In just under two weeks, six inmates at the overcrowded Kilby Correctional facility recently died from illnesses, the Alabama Department of Corrections confirmed for APR on Friday.
Just one of the men was tested for COVID-19, and the test came back negative before his death, ADOC spokeswoman Samantha Rose said in a message Friday.
“Please note that, at the times of their passing, these inmates were not exhibiting signs or symptoms of COVID-19, were not under level-two quarantine following direct exposure to an inmate or staff member who previously had tested positive for the virus, and were not in medical isolation as a result of a positive COVID-19 test,” Rose said in the message. “As these individuals had not displayed signs or symptoms, they had not been tested for COVID-19.”
- Norman Bonds, 54, died from an apparent stroke on May 24 while under the care of a local hospital. Rose said Bonds was tested for COVID-19 at the hospital “per protocol” and returned a negative test result.
- Robert Hughes, 83, died May 22 from apparent complications due to advanced colon cancer.
- James White, 66, died May 24 from apparent complications due to terminal cancer.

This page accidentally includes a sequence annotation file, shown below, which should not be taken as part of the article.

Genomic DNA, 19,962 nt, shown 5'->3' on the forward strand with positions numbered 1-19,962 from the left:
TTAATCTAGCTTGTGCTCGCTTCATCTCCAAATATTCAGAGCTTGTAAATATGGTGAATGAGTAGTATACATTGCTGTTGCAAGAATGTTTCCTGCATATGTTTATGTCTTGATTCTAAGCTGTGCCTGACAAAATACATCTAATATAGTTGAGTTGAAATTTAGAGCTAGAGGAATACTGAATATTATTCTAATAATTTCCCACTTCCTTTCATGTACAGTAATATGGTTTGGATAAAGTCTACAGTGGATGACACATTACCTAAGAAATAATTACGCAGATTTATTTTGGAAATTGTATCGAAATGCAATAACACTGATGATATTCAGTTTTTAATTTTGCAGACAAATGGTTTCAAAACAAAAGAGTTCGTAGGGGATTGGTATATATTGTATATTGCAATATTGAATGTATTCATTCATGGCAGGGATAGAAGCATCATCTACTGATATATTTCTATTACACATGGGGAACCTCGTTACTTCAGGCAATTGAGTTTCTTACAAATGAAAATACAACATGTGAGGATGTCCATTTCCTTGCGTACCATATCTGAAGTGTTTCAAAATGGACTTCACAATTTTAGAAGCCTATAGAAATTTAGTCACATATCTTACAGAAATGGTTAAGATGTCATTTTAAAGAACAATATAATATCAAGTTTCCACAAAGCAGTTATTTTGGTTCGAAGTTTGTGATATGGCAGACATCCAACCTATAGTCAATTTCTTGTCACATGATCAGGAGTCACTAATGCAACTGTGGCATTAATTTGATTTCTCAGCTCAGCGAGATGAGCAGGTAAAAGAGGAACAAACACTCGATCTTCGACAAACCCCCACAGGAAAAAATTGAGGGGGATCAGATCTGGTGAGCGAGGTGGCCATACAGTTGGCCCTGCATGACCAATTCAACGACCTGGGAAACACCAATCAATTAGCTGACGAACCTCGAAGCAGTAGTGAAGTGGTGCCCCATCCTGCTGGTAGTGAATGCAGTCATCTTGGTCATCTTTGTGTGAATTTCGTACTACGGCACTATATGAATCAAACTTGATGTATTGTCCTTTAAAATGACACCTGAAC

- Gene Perry, 77, died May 25 while under hospice care from apparent complications related to several advanced medical conditions.
- Reginald Ransom, 51, died from apparent complications due to advanced bone cancer, a spinal tumor, and other serious medical issues on May 29.
- Demetrius Burks, 44, died from apparent complications related to several pre-existing medical conditions on June 3, according to the department.
The exact causes of death for all six inmates are pending autopsies, Rose said.
There have been five confirmed cases of COVID-19 among inmates at Kilby prison, and 14 cases among staff at the facility as of Wednesday, according to ADOC.
In total, 119 prison workers and 28 inmates have tested positive for COVID-19. Two inmates have died after testing positive for the virus. Just 229 of Alabama’s approximately 22,000 inmates have been tested for the virus.
Families and advocates for many weeks have asked state officials to release sick and older inmates, who are at greatest risk of death from coronavirus. The state’s prisons are dangerously overcrowded and unsanitary, those advocates have said.
It’s unclear if the men who died would have been likely candidates for early release, however. Several were serving for violent crimes and three were sentenced to life.
Kilby prison was at 275 percent capacity in March, the latest monthly statistical report released by the department. The state’s prisons overall were at 168 percent capacity at that time.